• Immigration Roars Back in Headlines. Time Finally Come for Reforms?

    A recent surge in migrants at the border coupled with the heated politics of a presidential election year have once again pushed the decades-old debate over comprehensive immigration reform to the top of the agenda in Washington. Migration law scholar looks at history, and the prospects for breaking gridlock in election year.

  • U.S. Raids in Iraq and Syria: How Retaliatory Airstrikes Affect Network of Iran-Backed Militias

    Iran’s “forward defense” strategy – focused on addressing threats externally before they become ones within its borders – would suggest that Iran will continue to support proxies through weaponry, funding and tactical knowledge to reduce the influence and legitimacy of the U.S. and its allies in the region. This underscores the delicate balance required in responding to Iranian-backed aggression – aiming to safeguard U.S. interests while preventing an escalation into a wider regional confrontation.

  • Two Scholars Revisit Trump’s Election Fraud Claims

    Donald Trump’s ongoing claims that the 2020 presidential election was stolen from him occupy a curious position in our current political discourse. They are plainly of the highest importance, and yet they are seldom scrutinized with much empirical or statistical care. For all the centrality of these fraud claims to the election coming up this year, they don’t get exposed to much ongoing critique of a detailed, systematic or rigorous nature. Until now.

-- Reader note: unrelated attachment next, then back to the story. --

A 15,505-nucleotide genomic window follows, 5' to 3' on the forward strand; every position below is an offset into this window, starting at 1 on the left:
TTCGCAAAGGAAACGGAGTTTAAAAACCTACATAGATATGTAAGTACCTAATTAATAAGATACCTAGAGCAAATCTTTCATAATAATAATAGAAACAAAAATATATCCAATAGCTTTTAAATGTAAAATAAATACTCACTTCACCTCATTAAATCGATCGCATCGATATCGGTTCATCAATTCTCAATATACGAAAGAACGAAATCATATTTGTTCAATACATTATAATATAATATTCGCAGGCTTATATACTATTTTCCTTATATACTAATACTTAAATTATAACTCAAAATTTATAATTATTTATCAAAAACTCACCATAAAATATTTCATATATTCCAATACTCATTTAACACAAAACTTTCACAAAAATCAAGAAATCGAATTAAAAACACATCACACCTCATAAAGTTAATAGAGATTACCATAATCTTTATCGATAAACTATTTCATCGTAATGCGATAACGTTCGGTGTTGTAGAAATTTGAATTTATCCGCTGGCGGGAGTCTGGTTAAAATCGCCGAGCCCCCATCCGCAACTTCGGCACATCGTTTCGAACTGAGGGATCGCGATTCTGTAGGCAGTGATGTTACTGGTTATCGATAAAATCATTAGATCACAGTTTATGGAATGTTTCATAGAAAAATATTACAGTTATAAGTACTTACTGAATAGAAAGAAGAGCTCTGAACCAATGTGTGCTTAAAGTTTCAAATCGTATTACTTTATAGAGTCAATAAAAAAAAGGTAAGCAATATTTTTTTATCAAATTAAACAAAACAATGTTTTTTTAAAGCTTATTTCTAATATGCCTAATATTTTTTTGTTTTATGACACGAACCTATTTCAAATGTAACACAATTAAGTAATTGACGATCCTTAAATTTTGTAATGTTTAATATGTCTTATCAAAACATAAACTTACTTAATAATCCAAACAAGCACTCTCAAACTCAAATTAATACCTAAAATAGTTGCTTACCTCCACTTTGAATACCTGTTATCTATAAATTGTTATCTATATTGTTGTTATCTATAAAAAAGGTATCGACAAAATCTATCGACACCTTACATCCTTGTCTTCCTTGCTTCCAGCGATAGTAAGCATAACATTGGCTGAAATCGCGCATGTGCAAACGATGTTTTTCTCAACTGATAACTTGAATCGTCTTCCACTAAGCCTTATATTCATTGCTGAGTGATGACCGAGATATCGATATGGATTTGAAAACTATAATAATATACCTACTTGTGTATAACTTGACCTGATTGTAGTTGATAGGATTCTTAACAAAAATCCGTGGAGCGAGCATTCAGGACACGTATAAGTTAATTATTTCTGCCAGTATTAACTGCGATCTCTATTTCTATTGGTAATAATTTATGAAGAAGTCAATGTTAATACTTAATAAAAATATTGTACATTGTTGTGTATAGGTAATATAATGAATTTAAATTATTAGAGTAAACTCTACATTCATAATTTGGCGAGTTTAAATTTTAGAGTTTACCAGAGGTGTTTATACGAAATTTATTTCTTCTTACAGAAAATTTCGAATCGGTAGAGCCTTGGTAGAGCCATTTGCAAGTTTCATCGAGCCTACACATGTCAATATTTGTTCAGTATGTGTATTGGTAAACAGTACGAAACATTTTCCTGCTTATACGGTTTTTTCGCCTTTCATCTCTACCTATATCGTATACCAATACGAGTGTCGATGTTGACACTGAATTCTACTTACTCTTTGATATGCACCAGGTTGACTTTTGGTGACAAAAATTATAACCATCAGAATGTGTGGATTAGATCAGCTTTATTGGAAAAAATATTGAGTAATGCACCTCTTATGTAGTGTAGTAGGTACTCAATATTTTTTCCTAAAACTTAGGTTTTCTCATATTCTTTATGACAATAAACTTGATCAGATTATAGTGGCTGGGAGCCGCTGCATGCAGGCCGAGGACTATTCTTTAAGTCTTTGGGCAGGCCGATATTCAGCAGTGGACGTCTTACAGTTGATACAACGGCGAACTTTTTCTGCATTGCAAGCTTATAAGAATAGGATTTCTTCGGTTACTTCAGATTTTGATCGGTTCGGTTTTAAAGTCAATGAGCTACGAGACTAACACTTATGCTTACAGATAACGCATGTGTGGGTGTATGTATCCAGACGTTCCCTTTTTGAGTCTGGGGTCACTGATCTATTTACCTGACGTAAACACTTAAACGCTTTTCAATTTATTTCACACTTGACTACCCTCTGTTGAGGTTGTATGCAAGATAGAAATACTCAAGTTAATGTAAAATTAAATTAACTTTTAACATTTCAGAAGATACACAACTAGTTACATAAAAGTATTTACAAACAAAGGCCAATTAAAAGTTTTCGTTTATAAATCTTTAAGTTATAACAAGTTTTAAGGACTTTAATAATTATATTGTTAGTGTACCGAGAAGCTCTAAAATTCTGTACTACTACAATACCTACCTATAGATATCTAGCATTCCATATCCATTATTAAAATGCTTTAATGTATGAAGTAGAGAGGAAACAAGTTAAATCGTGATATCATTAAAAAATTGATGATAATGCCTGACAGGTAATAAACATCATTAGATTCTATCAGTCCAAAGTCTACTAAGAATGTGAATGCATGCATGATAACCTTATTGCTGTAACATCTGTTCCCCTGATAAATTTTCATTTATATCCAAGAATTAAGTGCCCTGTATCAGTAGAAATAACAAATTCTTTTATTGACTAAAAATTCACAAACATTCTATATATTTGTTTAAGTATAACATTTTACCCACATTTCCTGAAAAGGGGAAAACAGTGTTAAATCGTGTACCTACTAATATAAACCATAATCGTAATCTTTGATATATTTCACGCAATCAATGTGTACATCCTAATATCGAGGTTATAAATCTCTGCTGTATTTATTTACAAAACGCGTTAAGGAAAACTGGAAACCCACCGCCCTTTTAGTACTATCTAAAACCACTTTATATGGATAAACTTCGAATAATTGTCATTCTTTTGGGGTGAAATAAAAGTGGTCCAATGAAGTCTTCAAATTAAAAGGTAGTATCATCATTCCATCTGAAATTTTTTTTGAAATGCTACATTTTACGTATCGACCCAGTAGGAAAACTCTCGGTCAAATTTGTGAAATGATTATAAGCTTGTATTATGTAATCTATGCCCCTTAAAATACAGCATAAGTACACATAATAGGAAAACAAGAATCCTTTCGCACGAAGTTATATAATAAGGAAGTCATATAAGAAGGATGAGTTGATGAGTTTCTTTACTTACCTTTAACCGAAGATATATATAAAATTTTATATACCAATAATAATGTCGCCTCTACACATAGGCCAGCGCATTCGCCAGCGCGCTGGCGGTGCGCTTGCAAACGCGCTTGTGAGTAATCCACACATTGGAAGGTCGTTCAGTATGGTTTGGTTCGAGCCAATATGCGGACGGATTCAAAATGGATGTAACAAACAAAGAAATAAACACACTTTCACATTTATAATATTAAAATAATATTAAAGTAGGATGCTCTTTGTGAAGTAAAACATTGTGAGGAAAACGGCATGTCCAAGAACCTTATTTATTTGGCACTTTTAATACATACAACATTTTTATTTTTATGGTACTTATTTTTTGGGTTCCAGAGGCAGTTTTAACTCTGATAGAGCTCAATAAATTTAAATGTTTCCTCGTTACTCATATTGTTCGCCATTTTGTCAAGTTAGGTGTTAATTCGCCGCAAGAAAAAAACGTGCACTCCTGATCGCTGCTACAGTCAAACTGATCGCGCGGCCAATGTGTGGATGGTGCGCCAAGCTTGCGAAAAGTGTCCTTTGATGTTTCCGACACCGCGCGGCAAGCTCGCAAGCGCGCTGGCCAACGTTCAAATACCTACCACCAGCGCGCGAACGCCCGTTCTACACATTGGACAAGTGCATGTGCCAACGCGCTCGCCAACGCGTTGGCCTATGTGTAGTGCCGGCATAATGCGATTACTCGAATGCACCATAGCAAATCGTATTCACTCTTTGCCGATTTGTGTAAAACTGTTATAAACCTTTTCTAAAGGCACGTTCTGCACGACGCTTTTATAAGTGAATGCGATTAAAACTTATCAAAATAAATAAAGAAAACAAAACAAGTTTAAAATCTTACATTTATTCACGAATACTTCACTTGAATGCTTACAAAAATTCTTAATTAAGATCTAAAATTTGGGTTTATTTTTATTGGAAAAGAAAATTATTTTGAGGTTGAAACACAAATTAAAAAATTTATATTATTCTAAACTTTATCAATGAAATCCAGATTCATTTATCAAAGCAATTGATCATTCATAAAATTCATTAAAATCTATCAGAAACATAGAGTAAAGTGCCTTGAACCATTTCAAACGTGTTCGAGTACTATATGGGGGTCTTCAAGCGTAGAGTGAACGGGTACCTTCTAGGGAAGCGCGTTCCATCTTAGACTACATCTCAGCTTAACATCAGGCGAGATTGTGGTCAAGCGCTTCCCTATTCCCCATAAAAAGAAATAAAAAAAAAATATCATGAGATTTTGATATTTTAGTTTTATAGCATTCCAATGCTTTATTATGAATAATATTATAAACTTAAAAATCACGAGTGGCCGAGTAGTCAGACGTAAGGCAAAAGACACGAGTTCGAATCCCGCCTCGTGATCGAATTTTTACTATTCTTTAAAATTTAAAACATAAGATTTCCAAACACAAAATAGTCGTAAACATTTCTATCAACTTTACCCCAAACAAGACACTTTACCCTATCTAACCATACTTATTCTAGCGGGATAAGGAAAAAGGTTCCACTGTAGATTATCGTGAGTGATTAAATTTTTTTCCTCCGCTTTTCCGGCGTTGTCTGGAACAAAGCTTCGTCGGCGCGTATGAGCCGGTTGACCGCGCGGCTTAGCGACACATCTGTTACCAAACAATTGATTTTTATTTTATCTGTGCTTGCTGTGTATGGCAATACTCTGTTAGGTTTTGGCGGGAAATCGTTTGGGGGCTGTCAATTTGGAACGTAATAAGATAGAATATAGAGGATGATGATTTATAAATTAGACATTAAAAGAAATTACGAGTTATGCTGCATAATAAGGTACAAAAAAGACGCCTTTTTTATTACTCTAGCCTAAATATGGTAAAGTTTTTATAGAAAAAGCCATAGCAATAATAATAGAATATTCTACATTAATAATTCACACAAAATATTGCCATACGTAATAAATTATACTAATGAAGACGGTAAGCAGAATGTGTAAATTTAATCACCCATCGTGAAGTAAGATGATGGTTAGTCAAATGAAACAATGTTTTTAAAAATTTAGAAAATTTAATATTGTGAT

• Case Closed: Trump’s Election Fraud Claims are Baseless, Empirical Analysis Confirms

    Between the November 2020 election and the 6 January attack on the Capitol, Trump’s legal team filed 62 lawsuits contesting the election results, and each one of them was dismissed – in many cases, by Trump-appointed judges — or dropped. “In each instance, we find that these claims fail to provide any evidence of fraud, illegality, or even an abnormality. One reason that the claims fail is that they are not based on facts,” write two experts who examined the claims of election fraud by Trump and his legal team.

  • Mexico’s Lawsuit Against U.S. Gunmakers Has Cleared a Big Hurdle

    A federal law protects American gun manufacturers against most lawsuits, but an appeals court has allowed Mexico’s case to move forward. The Mexican government accusing America’s largest gunmakers of aiding and abetting the trafficking of weapons across the border.